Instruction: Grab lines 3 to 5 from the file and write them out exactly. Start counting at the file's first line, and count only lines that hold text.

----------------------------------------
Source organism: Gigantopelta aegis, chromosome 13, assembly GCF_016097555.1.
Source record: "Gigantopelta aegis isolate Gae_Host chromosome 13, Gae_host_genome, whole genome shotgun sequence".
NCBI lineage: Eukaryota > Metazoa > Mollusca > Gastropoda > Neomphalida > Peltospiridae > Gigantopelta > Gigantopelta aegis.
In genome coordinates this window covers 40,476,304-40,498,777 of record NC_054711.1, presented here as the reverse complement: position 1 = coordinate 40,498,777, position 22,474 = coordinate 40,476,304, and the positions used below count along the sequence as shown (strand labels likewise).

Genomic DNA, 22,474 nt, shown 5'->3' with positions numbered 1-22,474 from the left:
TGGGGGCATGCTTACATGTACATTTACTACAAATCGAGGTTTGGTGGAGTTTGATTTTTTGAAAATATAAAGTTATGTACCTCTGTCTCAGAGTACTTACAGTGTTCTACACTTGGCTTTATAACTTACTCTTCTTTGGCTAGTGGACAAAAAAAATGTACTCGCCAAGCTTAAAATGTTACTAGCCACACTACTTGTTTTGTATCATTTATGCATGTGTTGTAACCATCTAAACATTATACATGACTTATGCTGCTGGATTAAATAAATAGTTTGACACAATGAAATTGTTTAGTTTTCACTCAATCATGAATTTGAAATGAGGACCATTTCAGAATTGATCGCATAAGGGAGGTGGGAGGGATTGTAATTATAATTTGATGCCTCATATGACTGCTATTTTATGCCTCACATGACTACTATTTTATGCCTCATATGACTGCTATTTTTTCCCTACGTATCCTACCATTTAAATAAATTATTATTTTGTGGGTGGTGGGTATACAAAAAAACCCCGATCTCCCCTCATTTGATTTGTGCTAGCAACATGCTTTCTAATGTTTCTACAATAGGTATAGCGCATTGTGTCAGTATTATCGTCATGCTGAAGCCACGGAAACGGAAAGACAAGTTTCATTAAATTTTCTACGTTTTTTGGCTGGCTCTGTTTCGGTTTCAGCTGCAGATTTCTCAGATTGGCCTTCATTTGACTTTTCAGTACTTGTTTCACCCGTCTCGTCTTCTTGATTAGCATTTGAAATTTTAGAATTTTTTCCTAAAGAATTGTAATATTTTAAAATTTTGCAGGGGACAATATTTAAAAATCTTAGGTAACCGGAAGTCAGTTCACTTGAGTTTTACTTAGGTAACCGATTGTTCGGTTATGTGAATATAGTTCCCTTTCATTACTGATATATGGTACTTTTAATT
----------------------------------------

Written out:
NCBI lineage: Eukaryota > Metazoa > Mollusca > Gastropoda > Neomphalida > Peltospiridae > Gigantopelta > Gigantopelta aegis.
In genome coordinates this window covers 40,476,304-40,498,777 of record NC_054711.1, presented here as the reverse complement: position 1 = coordinate 40,498,777, position 22,474 = coordinate 40,476,304, and the positions used below count along the sequence as shown (strand labels likewise).

Genomic DNA, 22,474 nt, shown 5'->3' with positions numbered 1-22,474 from the left: